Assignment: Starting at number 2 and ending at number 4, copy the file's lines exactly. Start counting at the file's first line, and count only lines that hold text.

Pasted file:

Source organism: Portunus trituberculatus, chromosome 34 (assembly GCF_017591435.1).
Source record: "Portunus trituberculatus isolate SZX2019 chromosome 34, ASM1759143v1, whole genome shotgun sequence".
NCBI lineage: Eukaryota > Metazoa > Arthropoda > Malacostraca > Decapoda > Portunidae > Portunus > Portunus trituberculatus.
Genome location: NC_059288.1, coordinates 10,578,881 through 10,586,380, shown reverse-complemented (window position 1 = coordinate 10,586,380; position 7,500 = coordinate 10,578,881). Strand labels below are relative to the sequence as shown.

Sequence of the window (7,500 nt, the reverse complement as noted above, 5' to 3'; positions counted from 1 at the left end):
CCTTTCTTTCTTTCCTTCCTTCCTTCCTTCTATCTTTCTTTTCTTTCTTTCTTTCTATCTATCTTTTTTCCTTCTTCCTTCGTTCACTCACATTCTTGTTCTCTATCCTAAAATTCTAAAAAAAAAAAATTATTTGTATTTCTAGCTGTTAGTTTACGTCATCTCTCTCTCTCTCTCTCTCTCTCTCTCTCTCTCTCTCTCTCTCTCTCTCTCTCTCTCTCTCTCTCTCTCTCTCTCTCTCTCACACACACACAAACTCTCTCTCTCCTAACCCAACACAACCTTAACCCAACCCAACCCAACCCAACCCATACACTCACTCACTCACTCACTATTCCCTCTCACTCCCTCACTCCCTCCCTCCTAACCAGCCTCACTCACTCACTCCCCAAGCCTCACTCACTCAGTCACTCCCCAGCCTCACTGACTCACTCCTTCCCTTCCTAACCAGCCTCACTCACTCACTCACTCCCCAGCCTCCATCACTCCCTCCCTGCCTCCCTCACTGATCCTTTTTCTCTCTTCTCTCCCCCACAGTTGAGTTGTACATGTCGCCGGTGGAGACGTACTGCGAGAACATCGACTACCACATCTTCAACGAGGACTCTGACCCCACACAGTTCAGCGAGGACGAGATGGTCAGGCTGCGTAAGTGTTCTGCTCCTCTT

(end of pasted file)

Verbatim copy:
Source record: "Portunus trituberculatus isolate SZX2019 chromosome 34, ASM1759143v1, whole genome shotgun sequence".
NCBI lineage: Eukaryota > Metazoa > Arthropoda > Malacostraca > Decapoda > Portunidae > Portunus > Portunus trituberculatus.
Genome location: NC_059288.1, coordinates 10,578,881 through 10,586,380, shown reverse-complemented (window position 1 = coordinate 10,586,380; position 7,500 = coordinate 10,578,881). Strand labels below are relative to the sequence as shown.